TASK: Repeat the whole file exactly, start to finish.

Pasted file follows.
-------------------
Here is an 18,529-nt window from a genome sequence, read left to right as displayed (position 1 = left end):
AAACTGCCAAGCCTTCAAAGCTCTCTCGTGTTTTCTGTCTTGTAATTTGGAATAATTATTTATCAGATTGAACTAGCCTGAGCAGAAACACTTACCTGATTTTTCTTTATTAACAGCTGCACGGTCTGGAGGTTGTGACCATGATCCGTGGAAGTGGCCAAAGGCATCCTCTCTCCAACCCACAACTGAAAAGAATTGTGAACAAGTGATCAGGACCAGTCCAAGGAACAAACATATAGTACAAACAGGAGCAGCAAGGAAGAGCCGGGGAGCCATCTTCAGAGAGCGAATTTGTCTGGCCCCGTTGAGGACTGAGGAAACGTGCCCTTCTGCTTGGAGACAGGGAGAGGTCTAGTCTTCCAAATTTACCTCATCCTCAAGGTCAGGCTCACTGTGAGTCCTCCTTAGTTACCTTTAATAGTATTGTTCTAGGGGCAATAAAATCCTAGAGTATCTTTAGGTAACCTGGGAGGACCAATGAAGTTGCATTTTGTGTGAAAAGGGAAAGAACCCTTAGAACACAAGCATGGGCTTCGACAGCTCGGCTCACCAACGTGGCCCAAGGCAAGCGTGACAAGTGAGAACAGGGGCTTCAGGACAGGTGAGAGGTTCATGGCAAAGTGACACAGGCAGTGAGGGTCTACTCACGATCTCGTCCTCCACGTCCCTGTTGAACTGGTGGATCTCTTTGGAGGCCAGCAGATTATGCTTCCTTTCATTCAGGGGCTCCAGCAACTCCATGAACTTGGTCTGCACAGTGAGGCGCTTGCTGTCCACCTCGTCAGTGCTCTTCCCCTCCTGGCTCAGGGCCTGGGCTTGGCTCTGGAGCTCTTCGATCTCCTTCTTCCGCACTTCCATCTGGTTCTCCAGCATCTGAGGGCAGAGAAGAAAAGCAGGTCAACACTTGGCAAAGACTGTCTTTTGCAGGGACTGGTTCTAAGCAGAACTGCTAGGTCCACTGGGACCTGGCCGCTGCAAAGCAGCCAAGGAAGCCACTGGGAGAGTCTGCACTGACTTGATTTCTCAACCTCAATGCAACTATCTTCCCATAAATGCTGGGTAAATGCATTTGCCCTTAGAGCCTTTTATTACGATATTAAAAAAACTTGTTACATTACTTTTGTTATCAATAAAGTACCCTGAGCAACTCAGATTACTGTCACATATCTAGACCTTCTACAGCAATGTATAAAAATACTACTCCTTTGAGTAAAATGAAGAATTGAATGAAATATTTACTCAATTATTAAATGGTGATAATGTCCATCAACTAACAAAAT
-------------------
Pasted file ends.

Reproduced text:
Here is an 18,529-nt window from a genome sequence, read left to right as displayed (position 1 = left end):
AAACTGCCAAGCCTTCAAAGCTCTCTCGTGTTTTCTGTCTTGTAATTTGGAATAATTATTTATCAGATTGAACTAGCCTGAGCAGAAACACTTACCTGATTTTTCTTTATTAACAGCTGCACGGTCTGGAGGTTGTGACCATGATCCGTGGAAGTGGCCAAAGGCATCCTCTCTCCAACCCACAACTGAAAAGAATTGTGAACAAGTGATCAGGACCAGTCCAAGGAACAAACATATAGTACAAACAGGAGCAGCAAGGAAGAGCCGGGGAGCCATCTTCAGAGAGCGAATTTGTCTGGCCCCGTTGAGGACTGAGGAAACGTGCCCTTCTGCTTGGAGACAGGGAGAGGTCTAGTCTTCCAAATTTACCTCATCCTCAAGGTCAGGCTCACTGTGAGTCCTCCTTAGTTACCTTTAATAGTATTGTTCTAGGGGCAATAAAATCCTAGAGTATCTTTAGGTAACCTGGGAGGACCAATGAAGTTGCATTTTGTGTGAAAAGGGAAAGAACCCTTAGAACACAAGCATGGGCTTCGACAGCTCGGCTCACCAACGTGGCCCAAGGCAAGCGTGACAAGTGAGAACAGGGGCTTCAGGACAGGTGAGAGGTTCATGGCAAAGTGACACAGGCAGTGAGGGTCTACTCACGATCTCGTCCTCCACGTCCCTGTTGAACTGGTGGATCTCTTTGGAGGCCAGCAGATTATGCTTCCTTTCATTCAGGGGCTCCAGCAACTCCATGAACTTGGTCTGCACAGTGAGGCGCTTGCTGTCCACCTCGTCAGTGCTCTTCCCCTCCTGGCTCAGGGCCTGGGCTTGGCTCTGGAGCTCTTCGATCTCCTTCTTCCGCACTTCCATCTGGTTCTCCAGCATCTGAGGGCAGAGAAGAAAAGCAGGTCAACACTTGGCAAAGACTGTCTTTTGCAGGGACTGGTTCTAAGCAGAACTGCTAGGTCCACTGGGACCTGGCCGCTGCAAAGCAGCCAAGGAAGCCACTGGGAGAGTCTGCACTGACTTGATTTCTCAACCTCAATGCAACTATCTTCCCATAAATGCTGGGTAAATGCATTTGCCCTTAGAGCCTTTTATTACGATATTAAAAAAACTTGTTACATTACTTTTGTTATCAATAAAGTACCCTGAGCAACTCAGATTACTGTCACATATCTAGACCTTCTACAGCAATGTATAAAAATACTACTCCTTTGAGTAAAATGAAGAATTGAATGAAATATTTACTCAATTATTAAATGGTGATAATGTCCATCAACTAACAAAAT